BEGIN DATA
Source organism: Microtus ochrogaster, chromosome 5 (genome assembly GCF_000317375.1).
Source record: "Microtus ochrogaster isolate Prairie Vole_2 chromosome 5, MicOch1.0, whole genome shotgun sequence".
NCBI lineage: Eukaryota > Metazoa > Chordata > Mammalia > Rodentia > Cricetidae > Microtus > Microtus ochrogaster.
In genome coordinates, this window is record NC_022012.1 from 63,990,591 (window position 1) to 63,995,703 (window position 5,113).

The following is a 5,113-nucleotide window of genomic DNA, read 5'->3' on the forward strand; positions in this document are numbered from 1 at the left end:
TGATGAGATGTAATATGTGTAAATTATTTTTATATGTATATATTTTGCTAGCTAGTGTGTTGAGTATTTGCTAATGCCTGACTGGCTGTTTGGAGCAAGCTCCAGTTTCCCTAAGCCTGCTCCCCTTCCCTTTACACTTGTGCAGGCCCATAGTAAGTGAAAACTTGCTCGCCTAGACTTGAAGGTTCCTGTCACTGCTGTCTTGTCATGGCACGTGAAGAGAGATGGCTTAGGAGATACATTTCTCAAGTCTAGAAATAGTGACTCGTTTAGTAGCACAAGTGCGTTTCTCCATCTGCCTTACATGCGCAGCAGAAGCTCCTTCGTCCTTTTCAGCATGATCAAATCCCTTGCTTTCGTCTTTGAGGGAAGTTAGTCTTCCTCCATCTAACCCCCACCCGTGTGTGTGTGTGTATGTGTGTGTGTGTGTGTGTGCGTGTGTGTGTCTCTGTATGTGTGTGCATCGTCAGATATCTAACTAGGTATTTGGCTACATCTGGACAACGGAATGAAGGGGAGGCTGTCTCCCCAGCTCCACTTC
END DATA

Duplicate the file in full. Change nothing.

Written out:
Source organism: Microtus ochrogaster, chromosome 5 (genome assembly GCF_000317375.1).
Source record: "Microtus ochrogaster isolate Prairie Vole_2 chromosome 5, MicOch1.0, whole genome shotgun sequence".
NCBI lineage: Eukaryota > Metazoa > Chordata > Mammalia > Rodentia > Cricetidae > Microtus > Microtus ochrogaster.
In genome coordinates, this window is record NC_022012.1 from 63,990,591 (window position 1) to 63,995,703 (window position 5,113).

The following is a 5,113-nucleotide window of genomic DNA, read 5'->3' on the forward strand; positions in this document are numbered from 1 at the left end:
TGATGAGATGTAATATGTGTAAATTATTTTTATATGTATATATTTTGCTAGCTAGTGTGTTGAGTATTTGCTAATGCCTGACTGGCTGTTTGGAGCAAGCTCCAGTTTCCCTAAGCCTGCTCCCCTTCCCTTTACACTTGTGCAGGCCCATAGTAAGTGAAAACTTGCTCGCCTAGACTTGAAGGTTCCTGTCACTGCTGTCTTGTCATGGCACGTGAAGAGAGATGGCTTAGGAGATACATTTCTCAAGTCTAGAAATAGTGACTCGTTTAGTAGCACAAGTGCGTTTCTCCATCTGCCTTACATGCGCAGCAGAAGCTCCTTCGTCCTTTTCAGCATGATCAAATCCCTTGCTTTCGTCTTTGAGGGAAGTTAGTCTTCCTCCATCTAACCCCCACCCGTGTGTGTGTGTGTATGTGTGTGTGTGTGTGTGTGCGTGTGTGTGTCTCTGTATGTGTGTGCATCGTCAGATATCTAACTAGGTATTTGGCTACATCTGGACAACGGAATGAAGGGGAGGCTGTCTCCCCAGCTCCACTTC